We did suggest a number of options which could have at least provided some solution without adding extra third party radio triggers, but Godox are clearly now focused on a more well refined systems to come in the future.
Many of Godox’s current flashes have clip on external receivers, so they can all be updated. And their intention at least is not to leave current flashes behind in new systems.
ETTL Radio Trigger Compatibility –
The question most people have been asking is about compatibility with other third party TTL triggers like the YongNuo YN-622C.
I have spent a solid day just running through all the functions, and from my initial testing found all functions working with the –
Please Note Though – This is just my initial testing. Its a lot of time just trying to confirm all these functions a working correctly with all these triggers, as well as the Canon Optic Wireless system. So its possible I could have missed some things, and that other issues may still be discovered once a number of people start using these flash / trigger / camera combinations in more depth.
Also I have spent a lot of time over the last few years warning people that most of the issues people run across with TTL triggers are due to mixing third party gear. So I’d be a bit of a hypocrite to not point that out now as well.
Its pretty obvious though that the V860C are going to be one of the more popular TTL flashes available. And that is due to the unique Lithium-Ion battery, not just the low price (for what you get). So there should over time be enough user feedback to allow any compatibility issues to be well know and documented.
How fast, or if Godox will address any issues found with third party gear is unknown as yet.
Other Observations –
LCD Screen Not as Bright –
The current V850 has a nice clear bright backlight which I really like. The V860C have a more subdued tone and brightness.
This may have been implemented intentionally though, possibly so that you don’t have the brighter light in your face when working with the flash on-camera in dark environments.
Though annoyingly the backlight still goes off all the time after just 10 seconds. And it still doesn’t come on with the press of any button when making adjustments either. You need to remember to press they Light button first every time. A custom function to leave the back light on all the time would be highly desirable (especially considering the flashes very large battery capacity).
Micro USB port –
I’m not sure of the correct terms for the various USB port types, but Godox have used what appears to be the Micro B USB port in the V860C, instead of the Mini B commonly found in most DSLR cameras, flash units and triggers etc.
I’m not sure if the USB cord is supplied in the kit.
4 Custom Functions Implemented –
Of the 13 External Flash Custom Functions accessible through the Canon Flash Control Menu, only 4 have been enabled on the V860C.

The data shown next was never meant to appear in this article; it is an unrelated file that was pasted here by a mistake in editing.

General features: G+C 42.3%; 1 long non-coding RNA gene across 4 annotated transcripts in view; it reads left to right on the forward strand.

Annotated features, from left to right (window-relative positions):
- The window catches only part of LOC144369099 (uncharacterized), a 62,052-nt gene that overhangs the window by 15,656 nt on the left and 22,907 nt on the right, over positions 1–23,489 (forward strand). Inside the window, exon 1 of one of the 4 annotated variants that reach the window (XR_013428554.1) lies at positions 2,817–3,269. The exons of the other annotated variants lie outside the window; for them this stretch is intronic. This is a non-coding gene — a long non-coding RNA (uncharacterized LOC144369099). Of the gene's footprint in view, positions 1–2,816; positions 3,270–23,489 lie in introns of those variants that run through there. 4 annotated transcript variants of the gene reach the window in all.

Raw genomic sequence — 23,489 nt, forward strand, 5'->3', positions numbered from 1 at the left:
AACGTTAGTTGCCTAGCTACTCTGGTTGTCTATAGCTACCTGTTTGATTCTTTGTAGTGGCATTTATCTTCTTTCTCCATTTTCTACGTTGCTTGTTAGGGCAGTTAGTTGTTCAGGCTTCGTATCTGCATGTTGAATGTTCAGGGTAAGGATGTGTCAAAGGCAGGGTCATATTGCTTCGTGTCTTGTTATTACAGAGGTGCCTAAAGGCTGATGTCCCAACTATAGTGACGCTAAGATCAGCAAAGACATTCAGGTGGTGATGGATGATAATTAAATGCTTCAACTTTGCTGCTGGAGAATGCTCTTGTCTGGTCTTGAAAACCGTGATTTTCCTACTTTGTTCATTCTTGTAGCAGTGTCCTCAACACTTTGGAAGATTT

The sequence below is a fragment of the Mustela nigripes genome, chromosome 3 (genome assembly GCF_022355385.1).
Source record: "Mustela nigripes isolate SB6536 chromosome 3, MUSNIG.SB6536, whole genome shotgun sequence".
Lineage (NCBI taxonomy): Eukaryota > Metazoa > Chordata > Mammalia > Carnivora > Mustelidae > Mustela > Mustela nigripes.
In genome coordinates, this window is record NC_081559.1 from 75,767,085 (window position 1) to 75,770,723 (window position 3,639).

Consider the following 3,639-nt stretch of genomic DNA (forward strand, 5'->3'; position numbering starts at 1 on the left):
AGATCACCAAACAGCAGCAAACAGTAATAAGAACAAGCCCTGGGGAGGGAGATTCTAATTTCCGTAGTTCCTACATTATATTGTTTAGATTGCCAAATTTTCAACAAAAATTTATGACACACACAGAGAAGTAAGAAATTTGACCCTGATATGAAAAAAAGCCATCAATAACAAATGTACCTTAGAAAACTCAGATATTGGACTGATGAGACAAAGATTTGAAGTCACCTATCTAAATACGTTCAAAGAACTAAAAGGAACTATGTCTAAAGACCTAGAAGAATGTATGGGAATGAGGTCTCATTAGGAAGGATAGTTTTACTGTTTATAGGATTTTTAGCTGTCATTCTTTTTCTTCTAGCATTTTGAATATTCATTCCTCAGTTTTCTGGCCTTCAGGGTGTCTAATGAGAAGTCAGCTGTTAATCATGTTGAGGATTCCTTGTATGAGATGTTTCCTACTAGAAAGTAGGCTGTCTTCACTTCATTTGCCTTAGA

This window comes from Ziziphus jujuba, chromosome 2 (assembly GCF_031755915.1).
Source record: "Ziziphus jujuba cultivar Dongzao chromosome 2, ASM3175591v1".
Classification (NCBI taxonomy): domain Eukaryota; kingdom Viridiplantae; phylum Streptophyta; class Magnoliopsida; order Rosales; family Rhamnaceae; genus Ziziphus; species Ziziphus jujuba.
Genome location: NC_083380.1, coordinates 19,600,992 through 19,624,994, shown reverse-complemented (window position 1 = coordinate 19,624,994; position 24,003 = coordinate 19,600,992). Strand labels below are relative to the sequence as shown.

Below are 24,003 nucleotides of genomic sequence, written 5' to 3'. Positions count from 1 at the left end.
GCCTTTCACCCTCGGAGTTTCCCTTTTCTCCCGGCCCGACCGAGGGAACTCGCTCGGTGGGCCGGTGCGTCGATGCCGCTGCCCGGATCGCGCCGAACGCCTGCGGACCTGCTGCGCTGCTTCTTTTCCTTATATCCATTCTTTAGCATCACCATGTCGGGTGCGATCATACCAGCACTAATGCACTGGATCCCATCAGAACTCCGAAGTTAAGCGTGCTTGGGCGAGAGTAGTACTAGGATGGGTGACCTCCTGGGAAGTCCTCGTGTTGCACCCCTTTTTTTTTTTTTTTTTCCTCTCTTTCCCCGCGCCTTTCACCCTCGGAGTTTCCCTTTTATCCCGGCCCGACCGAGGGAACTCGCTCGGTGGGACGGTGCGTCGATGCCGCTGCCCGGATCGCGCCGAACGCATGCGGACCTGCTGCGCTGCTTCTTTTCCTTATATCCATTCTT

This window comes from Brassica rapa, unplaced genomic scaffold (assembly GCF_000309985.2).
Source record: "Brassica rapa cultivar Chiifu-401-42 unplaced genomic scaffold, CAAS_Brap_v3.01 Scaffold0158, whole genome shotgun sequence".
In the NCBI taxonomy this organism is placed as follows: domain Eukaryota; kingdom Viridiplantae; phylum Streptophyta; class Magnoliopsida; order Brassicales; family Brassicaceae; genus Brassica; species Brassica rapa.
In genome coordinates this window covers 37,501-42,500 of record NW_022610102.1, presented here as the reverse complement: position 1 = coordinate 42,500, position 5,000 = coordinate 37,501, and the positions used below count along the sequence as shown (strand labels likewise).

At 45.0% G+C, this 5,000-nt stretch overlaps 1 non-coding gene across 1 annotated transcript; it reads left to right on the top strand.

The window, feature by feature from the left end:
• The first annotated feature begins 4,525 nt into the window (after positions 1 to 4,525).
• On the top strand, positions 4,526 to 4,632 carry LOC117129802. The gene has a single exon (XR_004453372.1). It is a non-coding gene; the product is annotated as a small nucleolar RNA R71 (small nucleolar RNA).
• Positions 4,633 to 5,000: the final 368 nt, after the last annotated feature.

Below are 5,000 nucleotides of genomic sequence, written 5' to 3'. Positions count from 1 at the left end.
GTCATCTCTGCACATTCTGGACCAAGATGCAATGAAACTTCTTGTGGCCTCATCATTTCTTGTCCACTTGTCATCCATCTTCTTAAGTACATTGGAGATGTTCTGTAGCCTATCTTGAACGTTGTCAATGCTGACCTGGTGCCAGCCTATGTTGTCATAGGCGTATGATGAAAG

- 01 – Auto Power Off
- 03 – FEB Auto Off
- 04 – FEB Sequence
- 10- Slave Auto Power Off Timer
Though I’m not sure the lack of any of the others are anything really going to be missed by most users.
More Shots Before Overheat Protection Cuts In –
The V860C now allows 30 full power shots consecutively before entering overheat protection, compared to 20 shots for the V850.
In HSS mode its now 15 shots at full power, 20 shots at 1/2(+0.3,+0.7), and 30 shots at 1/4(+0.3,+0.7).
Auto AF Assist Light –
The V860C AF assist light now comes on automatically as you would expect with a TTL flash.
The AF light itself is the same laser style light pattern as the V850 uses, which is also much like the YongNuo YN-568EX. These work quite well with the center focus point at least, provided you are at least about 0.8M from the subject.
Recycle Time –
Another thing that probably should be noted, is that although the V850’s 1.5 second recycle time is very fast compared to a Canon 600EX-RT for example without an external battery pack, its also slow compared to a 600EX-RT connected to Godox’s own PB960 battery pack, which is almost instant at full power (using a 2 into 1 cord).
So although the V860C’s Lithium-Ion battery is good, it still can’t produce the super fast frame per second bursts some wedding photographers etc need at times. As mentioned in the V850 review though, its pretty obvious Godox have additional intentions yet, as there are extra unused electrical contacts in the V850/860 battery compartment. So a faster high voltage option of some form may be yet to come.
Overall the V860C should be another stand out flash. A great quality ETTL flash for the low price, with a nice clear user interface, and a killer Lithium-Ion battery like the V850. (Images to come).
Price and Availability –
The V860C for Canon should be available soon from around $185 (Nikon V860N scheduled for April) –
Godox V850 – Full Review
V860C – Brochure
Godox – Website